I first tried making my own stocks and broths in graduate school because I was on a serious budget, and it was the frugal thing to do. Of course, I knew somewhere in the back of my mind that once I started making my own versions, I wouldn’t be able to buy the pre-packaged stuff anymore. Hours of slow-simmered goodness from your own stove, it’ll spoil you.
It’ll also make you feel worthy of your grandmother or [insert personal kitchen icon here]. Making homemade stock, which you can then use in homemade soups and stews, is the ultimate I CAN DO THIS moment. Make your own stock and see if you don’t feel like a bona fide, authentic, oh-so-capable blue jean gourmet!
Oh, and have I mentioned how easy it is? All you really need is an extended period of time at home so you can let the stock simmer and check on it from time to time. Four to six hours later, you’ll have a house that smells like heaven (warning: this can drive dogs craaaaaazy) and stock that’s richer and more flavorful than anything you can buy in a box or a can.
Of course, if you give a mouse a cookie, he’s going to want some milk to go along with it, and if you decide to make stock, you’re going to want to cook with at least some of it ASAP (freezing the rest for future use, of course). So I’m including an easy, hearty dinner soup recipe that will serve your new stock well.
Should you wish to go all the way with the “fussy but it’s worth it” theme, might I suggest you tackle the infamous Boeuf Bourguignon? Made famous by the fabulous Julia Child and then re-famous by Julie & Julia fever this year, it really is something you ought to make at least ONCE in your culinary lifetime. I made some this summer for Jill when I discovered she’d never had it. She’s still raving about it, I tell you.
More interested in chicken, chicken stock, & chicken soup? Don’t worry, we gotcha covered.
*Coming soon to a kitchen apron near you! Yes, really. Stay tuned.
To make your own beef stock, you can simply buy soup bones from a butcher or save the bones from roasts & steaks as you cook. If you are working with bones that have already been cooked, you can use a stovetop method: simply sauté all of the same vegetables listed below in a stock pot with some olive oil until soft & fragrant. Then add the water, bones, & seasonings.
4 lb. beef soup bones (uncooked)
2 red onions, quartered
3 carrots, chunked
3 ribs celery, chunked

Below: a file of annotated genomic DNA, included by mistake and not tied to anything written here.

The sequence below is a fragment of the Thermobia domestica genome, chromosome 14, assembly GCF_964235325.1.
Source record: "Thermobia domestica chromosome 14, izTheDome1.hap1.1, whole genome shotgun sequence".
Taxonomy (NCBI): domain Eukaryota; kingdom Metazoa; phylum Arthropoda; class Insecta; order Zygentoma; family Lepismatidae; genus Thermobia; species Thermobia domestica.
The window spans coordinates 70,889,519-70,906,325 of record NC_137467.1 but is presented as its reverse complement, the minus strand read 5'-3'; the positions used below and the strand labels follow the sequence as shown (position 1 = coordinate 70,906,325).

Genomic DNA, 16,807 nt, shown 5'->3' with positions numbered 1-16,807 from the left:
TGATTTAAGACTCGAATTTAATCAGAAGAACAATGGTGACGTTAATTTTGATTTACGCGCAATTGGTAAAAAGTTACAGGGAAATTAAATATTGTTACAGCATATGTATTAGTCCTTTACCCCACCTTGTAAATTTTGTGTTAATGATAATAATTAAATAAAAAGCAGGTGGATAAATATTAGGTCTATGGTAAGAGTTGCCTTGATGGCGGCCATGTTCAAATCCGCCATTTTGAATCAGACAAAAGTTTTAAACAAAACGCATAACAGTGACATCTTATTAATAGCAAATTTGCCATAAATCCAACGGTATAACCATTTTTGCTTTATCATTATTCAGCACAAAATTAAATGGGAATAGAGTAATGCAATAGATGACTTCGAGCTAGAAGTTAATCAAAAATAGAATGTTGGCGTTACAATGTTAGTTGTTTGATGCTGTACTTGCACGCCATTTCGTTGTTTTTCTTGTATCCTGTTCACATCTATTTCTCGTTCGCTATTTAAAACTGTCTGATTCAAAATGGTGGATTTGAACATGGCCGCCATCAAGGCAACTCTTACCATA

3-4 garlic cloves, peeled & smashed
2 T tomato paste
1-2 bay leaves
fresh thyme or rosemary
salt & pepper
optional: splash of red wine
Place the vegetables on the bottom of a large roasting pan. Drizzle with olive oil, then place the soup bones on top. Season everything liberally with salt & pepper.
Roast in the oven for 25-30 minutes, then transfer the contents of the roasting pan (plus any delicious, accumulated juices) to a large stock pot. Fill the pot with as much water is needed to cover everything, somewhere around 8 cups.
Toss in the herbs, tomato paste, & red wine (if using). Bring the mixture up to a boil, skimming off any foam that initially rises to the top. then let the stock simmer gently for at least four hours, allowing it to reduce.
Taste-test the stock before deciding it’s through. When you’re ready, strain the stock & save the meat from the soup bones for your dog or another purpose.
If you wish to skim the fat from your stock, the easiest way to do so is to refrigerate the finished stock in a large plastic container. When it’s nice and cool, the fat solids will rise to the top, making them easier to removed.
Me personally? I like fat. It tastes delicious.
Once thoroughly cooled, beef stock will keep well in the freezer for several months.
ITALIAN SAUSAGE SOUP
Inspiration for this soup comes from Jill’s mother—my version is a bit different, but like hers, it’s hearty, easy to make, & goes wonderfully with a pan of cornbread or sliced loaf of crusty bread. Like most soups, this one just gets better after a few days in the refrigerator!
The more flavorful the sausage, the more flavorful the soup. Splurge, if you can, on well-crafted product, preferably fresh sausage from a grocery counter (as opposed to something frozen or packaged wholesale). A tip—if you are a fan of parmesan cheese, save the rind! I always add them to my soups, especially this one, and they impart excellent flavor.
6 cups beef stock
1 lb. Italian Sausage (hot or mild—the choice is yours!)
1 onion, sliced
2-3 cloves garlic
2 bunches fresh or 1 package frozen spinach
2 cans chickpeas, drained
fresh (1 T each) or dried (1 tsp. each) basil & oregano
salt & pepper (1 tsp. each)
Slice or crumble the sausage into a tall, heavy-bottomed pot. Turn heat to medium and brown the sausage, in two batches if necessary. Transfer the browned sausage to a bowl with a slotted spoon.
Without cleaning the pot, add a bit of olive oil and cook the onions and garlic until translucent. If you’re using frozen spinach, you’ll need to thaw & drain it while the onions cook. If you’re using fresh, wash & dry it well before adding it to the onions & garlic, allowing the leaves to cook down quite a bit.
At this point, return the sausage to the pot along with the rest of the ingredients: stock, chickpeas, herbs, salt, pepper, & frozen spinach (if using). Bring the soup to a boil, then simmer on low heat for at least thirty minutes before checking for flavor and adjusting salt, if necessary.
Serve hot. Feel free to grate some parmesan on top—but only if you want to.